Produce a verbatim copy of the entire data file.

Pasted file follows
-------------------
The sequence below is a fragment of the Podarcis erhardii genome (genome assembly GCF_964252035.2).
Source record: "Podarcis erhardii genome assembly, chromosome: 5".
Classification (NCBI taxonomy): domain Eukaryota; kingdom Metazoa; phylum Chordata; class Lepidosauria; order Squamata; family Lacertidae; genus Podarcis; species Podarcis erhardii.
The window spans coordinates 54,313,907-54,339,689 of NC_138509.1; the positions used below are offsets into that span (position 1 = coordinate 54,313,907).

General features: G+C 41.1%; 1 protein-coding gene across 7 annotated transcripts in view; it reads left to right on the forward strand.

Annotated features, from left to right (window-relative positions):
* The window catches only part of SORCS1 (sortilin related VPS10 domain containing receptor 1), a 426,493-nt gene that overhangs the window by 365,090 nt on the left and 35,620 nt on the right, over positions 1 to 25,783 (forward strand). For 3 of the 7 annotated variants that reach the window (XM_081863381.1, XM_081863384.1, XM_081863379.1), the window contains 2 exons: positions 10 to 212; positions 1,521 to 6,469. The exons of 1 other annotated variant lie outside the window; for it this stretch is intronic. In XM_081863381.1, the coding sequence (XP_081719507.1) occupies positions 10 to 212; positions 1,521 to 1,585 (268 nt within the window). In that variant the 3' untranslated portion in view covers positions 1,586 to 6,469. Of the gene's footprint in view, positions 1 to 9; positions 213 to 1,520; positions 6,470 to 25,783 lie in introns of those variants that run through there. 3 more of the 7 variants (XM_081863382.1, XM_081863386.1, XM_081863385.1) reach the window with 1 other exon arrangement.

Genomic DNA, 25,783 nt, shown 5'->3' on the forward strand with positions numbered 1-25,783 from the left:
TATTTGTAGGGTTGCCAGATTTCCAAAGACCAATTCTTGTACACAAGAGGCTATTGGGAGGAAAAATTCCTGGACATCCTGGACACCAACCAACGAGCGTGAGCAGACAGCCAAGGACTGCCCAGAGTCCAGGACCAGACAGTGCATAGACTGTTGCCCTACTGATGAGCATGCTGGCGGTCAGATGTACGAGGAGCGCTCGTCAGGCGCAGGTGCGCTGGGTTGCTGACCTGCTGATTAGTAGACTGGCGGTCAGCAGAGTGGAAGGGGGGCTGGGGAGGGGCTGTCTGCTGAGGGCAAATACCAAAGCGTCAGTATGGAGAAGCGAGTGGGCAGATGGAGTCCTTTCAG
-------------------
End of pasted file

The sequence below is a fragment of the Podarcis erhardii genome (genome assembly GCF_964252035.2).
Source record: "Podarcis erhardii genome assembly, chromosome: 5".
Classification (NCBI taxonomy): domain Eukaryota; kingdom Metazoa; phylum Chordata; class Lepidosauria; order Squamata; family Lacertidae; genus Podarcis; species Podarcis erhardii.
The window spans coordinates 54,313,907-54,339,689 of NC_138509.1; the positions used below are offsets into that span (position 1 = coordinate 54,313,907).

General features: G+C 41.1%; 1 protein-coding gene across 7 annotated transcripts in view; it reads left to right on the forward strand.

Annotated features, from left to right (window-relative positions):
* The window catches only part of SORCS1 (sortilin related VPS10 domain containing receptor 1), a 426,493-nt gene that overhangs the window by 365,090 nt on the left and 35,620 nt on the right, over positions 1 to 25,783 (forward strand). For 3 of the 7 annotated variants that reach the window (XM_081863381.1, XM_081863384.1, XM_081863379.1), the window contains 2 exons: positions 10 to 212; positions 1,521 to 6,469. The exons of 1 other annotated variant lie outside the window; for it this stretch is intronic. In XM_081863381.1, the coding sequence (XP_081719507.1) occupies positions 10 to 212; positions 1,521 to 1,585 (268 nt within the window). In that variant the 3' untranslated portion in view covers positions 1,586 to 6,469. Of the gene's footprint in view, positions 1 to 9; positions 213 to 1,520; positions 6,470 to 25,783 lie in introns of those variants that run through there. 3 more of the 7 variants (XM_081863382.1, XM_081863386.1, XM_081863385.1) reach the window with 1 other exon arrangement.

Genomic DNA, 25,783 nt, shown 5'->3' on the forward strand with positions numbered 1-25,783 from the left:
TATTTGTAGGGTTGCCAGATTTCCAAAGACCAATTCTTGTACACAAGAGGCTATTGGGAGGAAAAATTCCTGGACATCCTGGACACCAACCAACGAGCGTGAGCAGACAGCCAAGGACTGCCCAGAGTCCAGGACCAGACAGTGCATAGACTGTTGCCCTACTGATGAGCATGCTGGCGGTCAGATGTACGAGGAGCGCTCGTCAGGCGCAGGTGCGCTGGGTTGCTGACCTGCTGATTAGTAGACTGGCGGTCAGCAGAGTGGAAGGGGGGCTGGGGAGGGGCTGTCTGCTGAGGGCAAATACCAAAGCGTCAGTATGGAGAAGCGAGTGGGCAGATGGAGTCCTTTCAG